Toy Story 2

Developer: Traveller's Tales
Publisher: Activision
Released: November 17 1999
Regions: NA, PAL
Genre: Platformer
Multiplayer: 1 Player
Cart Size: 12MB / 96Mb
Saving: Controller Pak
Rumble Pak?: No
Expansion Pak? No
- Required? No
Traveller's Tales? In MY movie-licensed video game? Where do I sign up?!

In the world of video games, the words "good" and "movie-licensed video game" are rarely ever seen in the same sentence. Even in the early days of video games, movie-based titles were often rushed and thoughtless piles of trash. Indeed, one game saw release on Nintendo's least popular home console which changed everyone's perception of movie-licensed games... That game, was GoldenEye 007. But, were there any other games of its silver screen kind that had the same level of care and attention given to it? Arguably, yes. At least within the confines of this review, there is one other game that is certainly good, though few remember it. That game is Toy Story 2, which was in fact released on all the other popular platforms of the time, not just the Nintendo 64.

Like the movie, Toy Story 2 is a pleasant surprise considering it's a sequel. Even more shocking, the developer of this game, Traveller's Tales, also worked on the previous Toy Story game for Genesis and Super NES. At the time, it was received very well. Even then, Traveller's Tales had a good reputation, so it's not a huge jump to assume Toy Story 2 would be just as good. But is it? Let's continue on.

Toy Story 2 the video game, is a 3D platforming action game which follows the plot of the movie pretty faithfully. It covers most of the important plot points, while at the same time deviating somewhat every now and then to make the game more fun to play (like having Buzz explore Al's Penthouse). Concerning the game's general design, it's essentially a twist of Super Mario 64's multiple objective-based levels, and the linear stage-by-stage progression method employed by platformers of yesteryear. In each level there are 5 Pizza Planet Tokens to collect through various means, such as collecting 50 coins for Hamm, competing in a race against another character, solving a puzzle unique to each level, or defeating a mini boss. Every third level in the game is dedicated to a full-on boss fight. This boss might be an antagonist from the movie, or a completely original character just for the game. Overall, there are 15 levels in the game, with 50 tokens in total to collect. Lastly, each boss level requires a minimum amount of tokens to be accessed, though this amount is usually pretty low. The game can be beaten with as little as 40 Tokens without exploits or glitches. By N64 collect-a-thon standards, Toy Story 2 is a very meager game, which is perfect considering it was designed with children in mind.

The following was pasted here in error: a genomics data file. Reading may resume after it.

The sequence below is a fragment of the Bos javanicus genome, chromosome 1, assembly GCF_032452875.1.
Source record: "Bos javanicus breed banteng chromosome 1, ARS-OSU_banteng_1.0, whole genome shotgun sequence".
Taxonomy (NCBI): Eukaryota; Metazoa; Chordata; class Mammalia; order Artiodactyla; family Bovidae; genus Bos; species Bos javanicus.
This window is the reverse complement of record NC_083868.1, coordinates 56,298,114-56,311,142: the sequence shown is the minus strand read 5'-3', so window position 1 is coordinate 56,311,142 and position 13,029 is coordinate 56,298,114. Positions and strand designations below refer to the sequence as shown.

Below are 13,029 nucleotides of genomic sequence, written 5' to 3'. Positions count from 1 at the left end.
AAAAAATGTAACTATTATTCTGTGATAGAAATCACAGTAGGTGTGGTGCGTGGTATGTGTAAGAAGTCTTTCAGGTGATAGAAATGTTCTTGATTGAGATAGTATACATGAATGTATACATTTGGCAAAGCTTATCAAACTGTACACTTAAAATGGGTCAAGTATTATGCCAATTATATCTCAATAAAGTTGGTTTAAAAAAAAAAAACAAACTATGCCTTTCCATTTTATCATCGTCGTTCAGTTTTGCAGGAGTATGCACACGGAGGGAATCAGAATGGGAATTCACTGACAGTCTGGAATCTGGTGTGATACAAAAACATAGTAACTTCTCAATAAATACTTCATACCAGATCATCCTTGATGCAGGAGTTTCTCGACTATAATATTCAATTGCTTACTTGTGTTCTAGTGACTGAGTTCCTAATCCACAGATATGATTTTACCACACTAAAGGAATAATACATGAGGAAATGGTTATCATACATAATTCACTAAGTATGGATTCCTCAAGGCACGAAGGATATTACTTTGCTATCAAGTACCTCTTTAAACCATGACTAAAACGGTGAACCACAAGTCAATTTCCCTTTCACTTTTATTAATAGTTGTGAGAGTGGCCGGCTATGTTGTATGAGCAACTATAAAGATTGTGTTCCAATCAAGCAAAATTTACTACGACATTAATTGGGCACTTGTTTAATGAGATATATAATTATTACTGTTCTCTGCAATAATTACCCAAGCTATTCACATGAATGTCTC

Unfortunately, Toy Story 2 is another one of those "multi-platform" games, which was developed with the weakest (and most popular) game system of the time in mind, which was the PlayStation. Since it's too expensive to update the game's graphics for more powerful systems, this practice resulted in a dulled edge of the high-end market. Compared to N64 games built from the ground up, Toy Story 2 looks awfully shabby. Even on the PlayStation in fact, it's a bit of a crummy looking game. Most of the character models have gaps in their seams and any kind of sophistication in the textures or objects of the surrounding environment are an afterthought. Despite this disparity though, the game has quite a bit of inexplicable slowdown. Most likely the porting wasn't exactly clean and tidy. All the FMV of the PSX version was also removed, per the standard as such. Still, there are worse looking games on the N64, and much worse on the PlayStation. It's a below-average looking game, but in many cases, looks can be deceiving.